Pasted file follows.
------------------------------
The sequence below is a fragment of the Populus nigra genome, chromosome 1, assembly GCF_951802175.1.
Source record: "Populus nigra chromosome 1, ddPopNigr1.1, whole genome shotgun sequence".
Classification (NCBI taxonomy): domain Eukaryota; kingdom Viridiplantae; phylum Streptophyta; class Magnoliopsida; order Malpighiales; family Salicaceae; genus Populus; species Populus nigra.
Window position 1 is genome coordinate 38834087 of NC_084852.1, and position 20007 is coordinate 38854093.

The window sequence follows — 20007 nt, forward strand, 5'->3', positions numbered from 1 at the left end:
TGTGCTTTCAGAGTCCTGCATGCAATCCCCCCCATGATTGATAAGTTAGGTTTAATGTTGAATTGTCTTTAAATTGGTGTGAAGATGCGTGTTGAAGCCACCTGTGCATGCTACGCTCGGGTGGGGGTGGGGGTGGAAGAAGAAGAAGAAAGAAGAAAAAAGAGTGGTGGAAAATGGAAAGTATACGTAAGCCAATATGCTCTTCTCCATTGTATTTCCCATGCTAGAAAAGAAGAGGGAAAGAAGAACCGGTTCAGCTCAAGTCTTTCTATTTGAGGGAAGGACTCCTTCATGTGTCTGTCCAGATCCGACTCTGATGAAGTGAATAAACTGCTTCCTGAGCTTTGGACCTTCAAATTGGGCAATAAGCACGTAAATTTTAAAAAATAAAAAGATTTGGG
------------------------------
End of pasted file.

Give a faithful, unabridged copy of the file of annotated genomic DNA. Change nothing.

The sequence below is a fragment of the Populus nigra genome, chromosome 1, assembly GCF_951802175.1.
Source record: "Populus nigra chromosome 1, ddPopNigr1.1, whole genome shotgun sequence".
Classification (NCBI taxonomy): domain Eukaryota; kingdom Viridiplantae; phylum Streptophyta; class Magnoliopsida; order Malpighiales; family Salicaceae; genus Populus; species Populus nigra.
Window position 1 is genome coordinate 38834087 of NC_084852.1, and position 20007 is coordinate 38854093.

The window sequence follows — 20007 nt, forward strand, 5'->3', positions numbered from 1 at the left end:
TGTGCTTTCAGAGTCCTGCATGCAATCCCCCCCATGATTGATAAGTTAGGTTTAATGTTGAATTGTCTTTAAATTGGTGTGAAGATGCGTGTTGAAGCCACCTGTGCATGCTACGCTCGGGTGGGGGTGGGGGTGGAAGAAGAAGAAGAAAGAAGAAAAAAGAGTGGTGGAAAATGGAAAGTATACGTAAGCCAATATGCTCTTCTCCATTGTATTTCCCATGCTAGAAAAGAAGAGGGAAAGAAGAACCGGTTCAGCTCAAGTCTTTCTATTTGAGGGAAGGACTCCTTCATGTGTCTGTCCAGATCCGACTCTGATGAAGTGAATAAACTGCTTCCTGAGCTTTGGACCTTCAAATTGGGCAATAAGCACGTAAATTTTAAAAAATAAAAAGATTTGGG